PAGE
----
Yellow loosestrife

This is the main patch of yellow loosestrife. To give a better idea of the scale, the tallest one is about four and a half feet tall (1.4m). This is taller than usual - most sources have the height up to 1m.

There is some of the variegated "Alexander" variety as well has the regular one too.

In the bottom right corner there is a Salvia.

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Lychnis chalcedonica

This was another mystery plant. When I first arrived there were just the dead stalks which I thought were just another patch of the yellow loosestrife. However when it started growing, it was clearly something else.

Now that it has flowered I am fairly sure that it is a Lychnis chalcedonica. It is very different from the other Lychnis species that I am familiar with as it is tall with a thick hairy stalk.

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It is inconveniently situated under the Pyracantha so you have the flower heads reaching up through the branches. The tree does provide support which it might otherwise need to stay upright in the strong winds that we have been getting recently.

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Six on saturday 17 Jun

1. Hypericum

I'm starting with this, as the first two flowers just opened today in the lovely sunshine we have been having. A couple of weeks ago I was down south for a wedding and saw a Hypericum that was just starting to flower, so here we are about 2 weeks behind.

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2. Eryngium

When the leaves first appeared I had no idea what this was. However I recently saw Eryngium planum in the garden center that had similar roundish leaves, which are different to the Eryngiums that I am familiar with, such as the Neptunes Gold variety that I bought last month. Anyway, it has now put up flower stalks and it is definitely beginning to form into the distinctive Eryngium flower formation although it is still small and green.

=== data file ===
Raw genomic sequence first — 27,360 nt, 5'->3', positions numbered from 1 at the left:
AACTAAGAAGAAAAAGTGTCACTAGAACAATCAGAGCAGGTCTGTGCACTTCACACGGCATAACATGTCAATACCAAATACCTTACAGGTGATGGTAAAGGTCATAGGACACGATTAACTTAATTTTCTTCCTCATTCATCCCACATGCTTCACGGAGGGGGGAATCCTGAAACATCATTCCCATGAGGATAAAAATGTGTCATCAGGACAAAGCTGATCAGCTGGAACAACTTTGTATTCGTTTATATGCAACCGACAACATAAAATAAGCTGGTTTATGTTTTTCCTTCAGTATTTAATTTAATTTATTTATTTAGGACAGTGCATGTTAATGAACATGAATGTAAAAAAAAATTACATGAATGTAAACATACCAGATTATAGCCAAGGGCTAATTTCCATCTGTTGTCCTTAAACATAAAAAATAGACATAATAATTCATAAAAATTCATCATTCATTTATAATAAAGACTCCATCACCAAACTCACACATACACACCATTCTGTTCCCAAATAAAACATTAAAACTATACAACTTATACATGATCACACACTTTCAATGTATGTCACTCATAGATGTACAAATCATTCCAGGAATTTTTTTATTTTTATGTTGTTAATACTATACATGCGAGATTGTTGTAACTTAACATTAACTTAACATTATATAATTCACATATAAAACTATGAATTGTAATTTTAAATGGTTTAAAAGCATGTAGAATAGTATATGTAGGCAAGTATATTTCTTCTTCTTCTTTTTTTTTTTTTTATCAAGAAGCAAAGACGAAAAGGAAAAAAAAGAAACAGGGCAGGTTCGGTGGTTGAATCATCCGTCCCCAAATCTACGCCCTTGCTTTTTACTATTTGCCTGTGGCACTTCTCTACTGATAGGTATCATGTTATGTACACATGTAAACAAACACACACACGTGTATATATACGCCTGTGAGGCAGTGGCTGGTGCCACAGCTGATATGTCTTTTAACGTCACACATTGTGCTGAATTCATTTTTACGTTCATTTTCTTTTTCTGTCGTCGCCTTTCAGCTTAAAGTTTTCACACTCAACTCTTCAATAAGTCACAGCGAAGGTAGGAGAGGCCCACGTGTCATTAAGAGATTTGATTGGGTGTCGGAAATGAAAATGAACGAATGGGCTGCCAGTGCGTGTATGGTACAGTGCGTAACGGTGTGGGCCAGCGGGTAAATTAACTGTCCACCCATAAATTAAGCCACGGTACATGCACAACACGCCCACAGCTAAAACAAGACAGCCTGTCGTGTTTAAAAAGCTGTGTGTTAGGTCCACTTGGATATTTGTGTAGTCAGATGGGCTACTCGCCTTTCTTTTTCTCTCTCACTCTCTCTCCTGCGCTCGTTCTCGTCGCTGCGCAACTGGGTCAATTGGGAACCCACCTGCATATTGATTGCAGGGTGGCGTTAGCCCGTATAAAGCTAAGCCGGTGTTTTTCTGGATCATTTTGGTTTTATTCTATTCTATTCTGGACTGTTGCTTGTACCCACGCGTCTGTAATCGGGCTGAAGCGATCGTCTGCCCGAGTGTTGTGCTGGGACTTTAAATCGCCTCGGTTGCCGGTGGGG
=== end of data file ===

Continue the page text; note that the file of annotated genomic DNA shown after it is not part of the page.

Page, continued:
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3. Geum

This is a Geum "Totally Tangerine". It has masses of flowers and is providing a bit of …

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Bluebell disappointment

The two bluebells have now flowered and they do not appear to be English bluebells at all. The flower shape and colour is all wrong and the flowers are arranged around the upright stalk rather than being hanging from one side from a drooping flower stalk.

The only things that point towards being English bluebells is that the leaves are narrow and the pollen is maybe a cream colour although I am not sure about the last point. Could well be a hybrid as many bluebells are.

There is one more that has recently started growing a flower so we shall see how that one turns out.

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Orchid update

The orchids are now fully out, and the picture below is of the larger flower of the two. I have since seen this orchid in a few places around and about so it clearly grows wild in this area.

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May garden round up

I decided to split this months round up so see the first part with mainly flowers.

The Muscari have finished and are dying back, apart from a single one that strangely is still flowering!

The tulips are almost all finished flowering, although there are two with buds yet to open! Its possible that they never will I suppose.

Also saying goodbye to the Kerria and the Primula flowers.


Here is everything that was in flower during the month. There is a lot when you write it as a list, although the overall impression is still one of greenness.

  • Tulips
  • Aquilegia
  • Kerria japonica
  • Choysia - it is kind of impossible to ignore the intense perfume from these flowers.
  • clematis - it was a bit disappointing, just a few flowers.
  • lily of the valley - flowering nearly finished now
  • Polygonatum
  • Pheasant berry
  • Meadow buttercup
  • Geranium - the two pink ones and a darker blue/purple …
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Chilli at 10 weeks

The plants are now flowering. The top continues to branch in the same pattern with more buds being produces all the time. Although there are beginnings of branches lower down the main stem, they have not developed further so far. The flowers are white with six petals.

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